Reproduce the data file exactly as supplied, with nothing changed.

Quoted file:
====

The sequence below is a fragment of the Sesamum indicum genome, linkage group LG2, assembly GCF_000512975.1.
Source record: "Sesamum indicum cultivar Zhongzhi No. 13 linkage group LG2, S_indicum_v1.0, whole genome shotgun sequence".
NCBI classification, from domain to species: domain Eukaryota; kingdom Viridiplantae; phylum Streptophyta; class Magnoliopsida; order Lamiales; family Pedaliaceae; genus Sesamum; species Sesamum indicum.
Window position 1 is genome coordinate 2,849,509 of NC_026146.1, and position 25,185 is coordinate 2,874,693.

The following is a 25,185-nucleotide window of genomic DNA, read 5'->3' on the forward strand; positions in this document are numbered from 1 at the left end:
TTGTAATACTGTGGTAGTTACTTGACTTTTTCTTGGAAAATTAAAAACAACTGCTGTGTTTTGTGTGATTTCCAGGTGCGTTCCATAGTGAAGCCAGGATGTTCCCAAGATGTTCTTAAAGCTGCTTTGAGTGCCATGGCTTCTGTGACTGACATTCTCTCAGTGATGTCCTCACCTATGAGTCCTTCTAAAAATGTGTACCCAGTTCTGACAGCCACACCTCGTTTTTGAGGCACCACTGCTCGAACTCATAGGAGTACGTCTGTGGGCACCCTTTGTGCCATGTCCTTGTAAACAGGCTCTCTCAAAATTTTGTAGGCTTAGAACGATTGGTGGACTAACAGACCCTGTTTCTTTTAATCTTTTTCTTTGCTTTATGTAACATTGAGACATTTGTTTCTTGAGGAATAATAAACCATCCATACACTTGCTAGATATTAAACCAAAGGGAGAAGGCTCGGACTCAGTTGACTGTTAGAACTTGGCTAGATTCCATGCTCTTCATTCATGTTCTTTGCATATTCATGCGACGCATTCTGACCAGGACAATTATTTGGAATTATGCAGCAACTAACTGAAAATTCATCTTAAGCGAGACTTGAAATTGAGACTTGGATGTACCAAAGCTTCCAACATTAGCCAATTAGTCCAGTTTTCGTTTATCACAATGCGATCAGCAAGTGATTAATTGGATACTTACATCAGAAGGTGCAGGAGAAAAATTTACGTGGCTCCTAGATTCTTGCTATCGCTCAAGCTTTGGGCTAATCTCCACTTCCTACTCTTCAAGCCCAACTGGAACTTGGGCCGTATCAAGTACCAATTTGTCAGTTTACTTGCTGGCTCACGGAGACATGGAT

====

The sequence below is a fragment of the Sesamum indicum genome, linkage group LG2, assembly GCF_000512975.1.
Source record: "Sesamum indicum cultivar Zhongzhi No. 13 linkage group LG2, S_indicum_v1.0, whole genome shotgun sequence".
NCBI classification, from domain to species: domain Eukaryota; kingdom Viridiplantae; phylum Streptophyta; class Magnoliopsida; order Lamiales; family Pedaliaceae; genus Sesamum; species Sesamum indicum.
Window position 1 is genome coordinate 2,849,509 of NC_026146.1, and position 25,185 is coordinate 2,874,693.

The following is a 25,185-nucleotide window of genomic DNA, read 5'->3' on the forward strand; positions in this document are numbered from 1 at the left end:
TTGTAATACTGTGGTAGTTACTTGACTTTTTCTTGGAAAATTAAAAACAACTGCTGTGTTTTGTGTGATTTCCAGGTGCGTTCCATAGTGAAGCCAGGATGTTCCCAAGATGTTCTTAAAGCTGCTTTGAGTGCCATGGCTTCTGTGACTGACATTCTCTCAGTGATGTCCTCACCTATGAGTCCTTCTAAAAATGTGTACCCAGTTCTGACAGCCACACCTCGTTTTTGAGGCACCACTGCTCGAACTCATAGGAGTACGTCTGTGGGCACCCTTTGTGCCATGTCCTTGTAAACAGGCTCTCTCAAAATTTTGTAGGCTTAGAACGATTGGTGGACTAACAGACCCTGTTTCTTTTAATCTTTTTCTTTGCTTTATGTAACATTGAGACATTTGTTTCTTGAGGAATAATAAACCATCCATACACTTGCTAGATATTAAACCAAAGGGAGAAGGCTCGGACTCAGTTGACTGTTAGAACTTGGCTAGATTCCATGCTCTTCATTCATGTTCTTTGCATATTCATGCGACGCATTCTGACCAGGACAATTATTTGGAATTATGCAGCAACTAACTGAAAATTCATCTTAAGCGAGACTTGAAATTGAGACTTGGATGTACCAAAGCTTCCAACATTAGCCAATTAGTCCAGTTTTCGTTTATCACAATGCGATCAGCAAGTGATTAATTGGATACTTACATCAGAAGGTGCAGGAGAAAAATTTACGTGGCTCCTAGATTCTTGCTATCGCTCAAGCTTTGGGCTAATCTCCACTTCCTACTCTTCAAGCCCAACTGGAACTTGGGCCGTATCAAGTACCAATTTGTCAGTTTACTTGCTGGCTCACGGAGACATGGAT